Sex on the Beach Cocktail

Sex on the Beach Recipe

The Spruce Eats

  • Total: 3 mins
  • Prep: 3 mins
  • Cook: 0 mins
  • Yield: 1 cocktail (1 serving)
Nutritional Guidelines (per serving)
314 Calories
8g Fat
15g Carbs
16g Protein
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Nutrition Facts
Servings: 1 cocktail (1 serving)
Amount per serving
Calories 314
% Daily Value*
Total Fat 8g 10%
Saturated Fat 3g 14%
Cholesterol 49mg 16%
Sodium 36mg 2%
Total Carbohydrate 15g 5%
Dietary Fiber 0g 2%
Protein 16g
Calcium 19mg 1%
*The % Daily Value (DV) tells you how much a nutrient in a food serving contributes to a daily diet. 2,000 calories a day is used for general nutrition advice.
(Nutrition information is calculated using an ingredient database and should be considered an estimate.)

A fruity vodka cocktail with a fun and provocative name, the sex on the beach has been a popular cocktail since the 1980s. There are many recipes for this drink because bartenders often came up with their own versions as it spread across the U.S. This is one of the most popular, though it also has a few variables.

Sex on the beach recipes have two main things in common: vodka and lots of fruit flavors. The majority also include peach schnapps and orange and cranberry juices. Essentially a spiked tropical fruit punch, it's very easy to mix up and rather delicious, especially on a hot summer day (on the beach, of course).

You may want to add your own twist by switching to a flavored vodka as well. Start out with either strawberry or coconut as they're both fun additions, but don't stop there. The sweet blend of fruit flavors will host almost any vodka you want to pour.

1:13

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Ingredients

Steps to Make It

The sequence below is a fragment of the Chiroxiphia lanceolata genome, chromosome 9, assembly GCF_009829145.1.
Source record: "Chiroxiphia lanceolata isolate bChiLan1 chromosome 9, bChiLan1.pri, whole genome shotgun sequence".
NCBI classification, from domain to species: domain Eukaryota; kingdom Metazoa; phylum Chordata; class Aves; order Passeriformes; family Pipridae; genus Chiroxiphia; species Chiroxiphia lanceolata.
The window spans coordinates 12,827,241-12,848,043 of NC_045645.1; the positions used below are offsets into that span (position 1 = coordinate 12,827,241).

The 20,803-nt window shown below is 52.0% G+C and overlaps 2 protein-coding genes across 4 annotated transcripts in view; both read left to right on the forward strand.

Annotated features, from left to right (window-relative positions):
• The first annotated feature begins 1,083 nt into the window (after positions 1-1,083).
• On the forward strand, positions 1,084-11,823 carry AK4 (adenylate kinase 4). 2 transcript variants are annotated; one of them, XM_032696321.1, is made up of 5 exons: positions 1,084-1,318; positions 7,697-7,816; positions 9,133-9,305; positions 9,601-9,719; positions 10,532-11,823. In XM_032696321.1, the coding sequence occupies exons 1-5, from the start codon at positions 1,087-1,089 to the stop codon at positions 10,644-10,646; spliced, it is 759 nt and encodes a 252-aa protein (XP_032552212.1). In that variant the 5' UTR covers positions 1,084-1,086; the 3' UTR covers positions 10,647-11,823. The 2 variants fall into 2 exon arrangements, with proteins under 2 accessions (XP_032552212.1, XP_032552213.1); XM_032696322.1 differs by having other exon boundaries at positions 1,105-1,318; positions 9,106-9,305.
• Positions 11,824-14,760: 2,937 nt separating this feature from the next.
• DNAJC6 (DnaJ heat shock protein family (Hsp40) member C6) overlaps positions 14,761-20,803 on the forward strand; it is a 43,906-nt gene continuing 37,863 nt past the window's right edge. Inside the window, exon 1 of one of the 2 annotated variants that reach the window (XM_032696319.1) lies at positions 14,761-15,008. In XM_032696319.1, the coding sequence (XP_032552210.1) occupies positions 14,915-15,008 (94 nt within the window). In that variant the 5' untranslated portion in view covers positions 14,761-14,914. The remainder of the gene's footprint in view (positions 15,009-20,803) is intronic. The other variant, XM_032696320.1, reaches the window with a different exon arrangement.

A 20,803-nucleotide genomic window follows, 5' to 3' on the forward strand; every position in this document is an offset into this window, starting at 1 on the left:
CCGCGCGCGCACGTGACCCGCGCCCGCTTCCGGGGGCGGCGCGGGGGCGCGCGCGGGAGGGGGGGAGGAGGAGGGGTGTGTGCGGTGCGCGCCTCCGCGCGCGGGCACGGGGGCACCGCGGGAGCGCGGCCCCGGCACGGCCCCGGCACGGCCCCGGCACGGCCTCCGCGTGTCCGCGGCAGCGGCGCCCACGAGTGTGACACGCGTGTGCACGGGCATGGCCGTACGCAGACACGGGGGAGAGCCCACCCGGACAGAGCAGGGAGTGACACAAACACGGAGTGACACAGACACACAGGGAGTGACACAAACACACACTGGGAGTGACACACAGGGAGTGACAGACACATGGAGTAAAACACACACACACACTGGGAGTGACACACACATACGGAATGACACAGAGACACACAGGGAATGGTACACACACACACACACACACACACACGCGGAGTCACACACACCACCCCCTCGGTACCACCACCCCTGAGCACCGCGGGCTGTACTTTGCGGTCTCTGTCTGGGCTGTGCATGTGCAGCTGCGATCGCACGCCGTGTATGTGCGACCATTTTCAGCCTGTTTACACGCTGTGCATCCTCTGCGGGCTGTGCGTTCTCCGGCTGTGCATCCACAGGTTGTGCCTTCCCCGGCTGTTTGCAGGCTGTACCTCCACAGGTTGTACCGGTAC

1. Gather the ingredients.

    Sex on the Beach Ingredients
    The Spruce 
  2. In a cocktail shaker filled with ice cubes, pour all of the ingredients.

    Combined cocktail liquids and orange slices
     The Spruce
  3. Garnish with the orange slice and maraschino cherry.

    2 Sex on the Beach cocktails with fruit
    The Spruce
  4. Serve and enjoy!

Tip

Is There a Good Substitute for Crème de Cassis?

Crème de cassis is a black currant-flavored liqueur that also makes an appearance in the Kir and Chimayo cocktails. While not essential in the bar, it's a nice, inexpensive liqueur to have around. Though it's key in the more traditional sex on the beach recipe, its infrequent use in the bar has caused many to turn to Chambord as a substitute. The difference between the black currant and black raspberry liqueurs is not significant. Grenadine can also be used.

Where Was the Sex on the Beach Created?

It is without fail that the true origins of many famous cocktails are a little hazy. This drink is no different and there are a few popular stories circulating.

One of the more common accounts of the sex on the beach's creation points to 1987 and the rise of peach schnapps. Reportedly, liquor distributor National Distribution held a contest in Fort Lauderdale, Florida to see which bartender could sell the most peach schnapps. Ted Pizio from the bar Confettis won the $1000 prize thanks to his mix of vodka, peach schnapps, orange juice, and grenadine. He gave it the name because "sex on the beach" was one of the main reasons to spend spring break in Ft. Lauderdale.

It is a great story. According to some bartenders who worked in the '80s, this was not the drink's first appearance. Some claim to have mixed the drink as early as 1981. There are also stories from that early that refer to the Chambord version under the name "Florida sunset."

Why Is It Called Sex on the Beach?

Since the origin is unclear, the true meaning behind the name is as well. However, it likely stems from a scenario similar to the spring break theory. The '70s and '80s were filled with tall, fruity, vodka-based drinks and many had the funky, sexy, and sometimes wacky names that get stuck in the minds of drinkers. "Sex on the beach" is fun, suggestive, and great for selling drinks. It's a memorable name and one you'll tell friends about.

How Strong Is the Sex on the Beach?

The sex on the beach is made primarily of nonalcoholic mixers, so it's not as strong as you might expect. On average, the alcohol content falls in the 11 percent ABV (22 proof) range. It is a very average mixed drink, but it's easy to drink, too. This one can sneak up on you.